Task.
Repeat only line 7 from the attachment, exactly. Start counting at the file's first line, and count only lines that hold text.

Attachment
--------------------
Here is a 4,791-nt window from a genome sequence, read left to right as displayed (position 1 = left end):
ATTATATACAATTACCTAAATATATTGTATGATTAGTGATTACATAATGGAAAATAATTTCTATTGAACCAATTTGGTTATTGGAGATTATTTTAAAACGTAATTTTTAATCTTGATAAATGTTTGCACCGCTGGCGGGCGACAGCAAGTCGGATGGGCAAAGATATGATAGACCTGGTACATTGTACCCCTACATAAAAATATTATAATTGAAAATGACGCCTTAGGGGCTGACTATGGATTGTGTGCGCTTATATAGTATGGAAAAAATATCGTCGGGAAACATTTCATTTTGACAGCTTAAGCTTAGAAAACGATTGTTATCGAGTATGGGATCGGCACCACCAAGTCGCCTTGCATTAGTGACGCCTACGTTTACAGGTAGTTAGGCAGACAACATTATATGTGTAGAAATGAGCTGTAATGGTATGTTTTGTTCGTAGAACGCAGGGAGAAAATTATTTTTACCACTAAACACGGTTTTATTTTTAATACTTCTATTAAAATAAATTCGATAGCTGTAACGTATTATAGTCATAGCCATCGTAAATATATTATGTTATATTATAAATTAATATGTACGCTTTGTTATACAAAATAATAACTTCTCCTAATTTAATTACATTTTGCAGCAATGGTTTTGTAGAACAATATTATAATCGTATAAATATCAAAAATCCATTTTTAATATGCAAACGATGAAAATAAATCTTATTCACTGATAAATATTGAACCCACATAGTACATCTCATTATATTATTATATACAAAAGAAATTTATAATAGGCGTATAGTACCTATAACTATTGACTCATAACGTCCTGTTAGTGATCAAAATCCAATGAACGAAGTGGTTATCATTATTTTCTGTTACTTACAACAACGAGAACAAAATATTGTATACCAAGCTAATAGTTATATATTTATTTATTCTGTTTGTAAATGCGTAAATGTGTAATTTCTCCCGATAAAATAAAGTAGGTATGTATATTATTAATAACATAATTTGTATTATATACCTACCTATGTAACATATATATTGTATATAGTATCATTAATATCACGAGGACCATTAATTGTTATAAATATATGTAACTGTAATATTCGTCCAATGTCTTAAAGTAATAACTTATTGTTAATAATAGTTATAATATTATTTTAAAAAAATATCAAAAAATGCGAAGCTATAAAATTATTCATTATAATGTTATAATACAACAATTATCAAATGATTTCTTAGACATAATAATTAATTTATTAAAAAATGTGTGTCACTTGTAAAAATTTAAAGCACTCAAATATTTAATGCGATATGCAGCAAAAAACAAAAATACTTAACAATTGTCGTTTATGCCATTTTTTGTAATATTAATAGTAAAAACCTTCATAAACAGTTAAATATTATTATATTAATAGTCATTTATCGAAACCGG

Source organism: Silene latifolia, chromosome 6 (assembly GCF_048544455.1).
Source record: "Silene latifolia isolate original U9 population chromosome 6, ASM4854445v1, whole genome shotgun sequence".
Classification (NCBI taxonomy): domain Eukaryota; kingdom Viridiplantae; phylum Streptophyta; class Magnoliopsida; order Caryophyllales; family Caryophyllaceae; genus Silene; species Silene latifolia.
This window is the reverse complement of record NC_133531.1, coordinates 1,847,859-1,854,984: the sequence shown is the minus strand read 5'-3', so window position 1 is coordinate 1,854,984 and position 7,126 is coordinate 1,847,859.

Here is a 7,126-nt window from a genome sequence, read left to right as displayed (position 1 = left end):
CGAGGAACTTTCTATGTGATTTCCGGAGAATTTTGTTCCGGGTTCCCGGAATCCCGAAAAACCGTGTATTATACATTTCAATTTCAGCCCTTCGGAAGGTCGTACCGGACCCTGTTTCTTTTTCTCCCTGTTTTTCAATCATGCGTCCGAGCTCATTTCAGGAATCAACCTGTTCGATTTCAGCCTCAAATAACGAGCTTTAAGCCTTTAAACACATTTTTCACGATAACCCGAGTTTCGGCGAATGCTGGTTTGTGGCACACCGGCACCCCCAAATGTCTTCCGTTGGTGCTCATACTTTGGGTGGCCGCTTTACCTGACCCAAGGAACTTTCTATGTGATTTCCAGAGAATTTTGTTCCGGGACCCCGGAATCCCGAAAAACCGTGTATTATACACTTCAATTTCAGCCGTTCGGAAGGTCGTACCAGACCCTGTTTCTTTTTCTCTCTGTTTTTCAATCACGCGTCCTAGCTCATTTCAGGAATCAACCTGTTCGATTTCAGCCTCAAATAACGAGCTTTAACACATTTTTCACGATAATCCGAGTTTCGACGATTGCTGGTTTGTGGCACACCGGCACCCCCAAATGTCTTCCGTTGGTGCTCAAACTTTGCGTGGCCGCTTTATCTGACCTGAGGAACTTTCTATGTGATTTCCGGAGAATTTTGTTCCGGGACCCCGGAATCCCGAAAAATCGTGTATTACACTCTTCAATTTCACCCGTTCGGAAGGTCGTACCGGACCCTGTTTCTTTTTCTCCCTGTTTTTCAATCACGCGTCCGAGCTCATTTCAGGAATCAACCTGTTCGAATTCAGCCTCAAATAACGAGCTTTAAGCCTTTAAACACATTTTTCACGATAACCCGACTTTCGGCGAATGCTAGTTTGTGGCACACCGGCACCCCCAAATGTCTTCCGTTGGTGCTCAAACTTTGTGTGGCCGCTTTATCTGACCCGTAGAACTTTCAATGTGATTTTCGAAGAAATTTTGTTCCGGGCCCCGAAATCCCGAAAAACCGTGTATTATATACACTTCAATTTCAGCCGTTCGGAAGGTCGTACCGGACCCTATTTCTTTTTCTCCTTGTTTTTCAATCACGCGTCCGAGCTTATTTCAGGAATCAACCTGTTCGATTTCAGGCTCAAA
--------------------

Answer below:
Here is a 7,126-nt window from a genome sequence, read left to right as displayed (position 1 = left end):